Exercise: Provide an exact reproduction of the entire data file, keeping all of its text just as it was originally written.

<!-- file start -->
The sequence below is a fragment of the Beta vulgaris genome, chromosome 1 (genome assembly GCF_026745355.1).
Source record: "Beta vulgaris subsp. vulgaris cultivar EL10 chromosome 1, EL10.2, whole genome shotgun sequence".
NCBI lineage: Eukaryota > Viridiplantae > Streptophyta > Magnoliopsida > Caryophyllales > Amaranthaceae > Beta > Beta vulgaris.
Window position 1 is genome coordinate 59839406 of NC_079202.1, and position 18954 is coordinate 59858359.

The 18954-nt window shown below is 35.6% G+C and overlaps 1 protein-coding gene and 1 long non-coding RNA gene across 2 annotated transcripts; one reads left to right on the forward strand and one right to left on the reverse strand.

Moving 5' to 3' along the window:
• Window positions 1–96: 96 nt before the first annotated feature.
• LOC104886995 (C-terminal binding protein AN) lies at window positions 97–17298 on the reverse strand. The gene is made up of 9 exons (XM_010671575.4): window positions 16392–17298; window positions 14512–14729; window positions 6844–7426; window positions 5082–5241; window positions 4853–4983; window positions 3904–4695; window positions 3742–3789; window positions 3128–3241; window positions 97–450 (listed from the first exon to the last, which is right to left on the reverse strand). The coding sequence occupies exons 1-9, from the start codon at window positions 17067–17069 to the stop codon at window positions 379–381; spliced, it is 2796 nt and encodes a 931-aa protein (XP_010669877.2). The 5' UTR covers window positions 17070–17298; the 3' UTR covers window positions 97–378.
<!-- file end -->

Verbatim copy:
The sequence below is a fragment of the Beta vulgaris genome, chromosome 1 (genome assembly GCF_026745355.1).
Source record: "Beta vulgaris subsp. vulgaris cultivar EL10 chromosome 1, EL10.2, whole genome shotgun sequence".
NCBI lineage: Eukaryota > Viridiplantae > Streptophyta > Magnoliopsida > Caryophyllales > Amaranthaceae > Beta > Beta vulgaris.
Window position 1 is genome coordinate 59839406 of NC_079202.1, and position 18954 is coordinate 59858359.

The 18954-nt window shown below is 35.6% G+C and overlaps 1 protein-coding gene and 1 long non-coding RNA gene across 2 annotated transcripts; one reads left to right on the forward strand and one right to left on the reverse strand.

Moving 5' to 3' along the window:
• Window positions 1–96: 96 nt before the first annotated feature.
• LOC104886995 (C-terminal binding protein AN) lies at window positions 97–17298 on the reverse strand. The gene is made up of 9 exons (XM_010671575.4): window positions 16392–17298; window positions 14512–14729; window positions 6844–7426; window positions 5082–5241; window positions 4853–4983; window positions 3904–4695; window positions 3742–3789; window positions 3128–3241; window positions 97–450 (listed from the first exon to the last, which is right to left on the reverse strand). The coding sequence occupies exons 1-9, from the start codon at window positions 17067–17069 to the stop codon at window positions 379–381; spliced, it is 2796 nt and encodes a 931-aa protein (XP_010669877.2). The 5' UTR covers window positions 17070–17298; the 3' UTR covers window positions 97–378.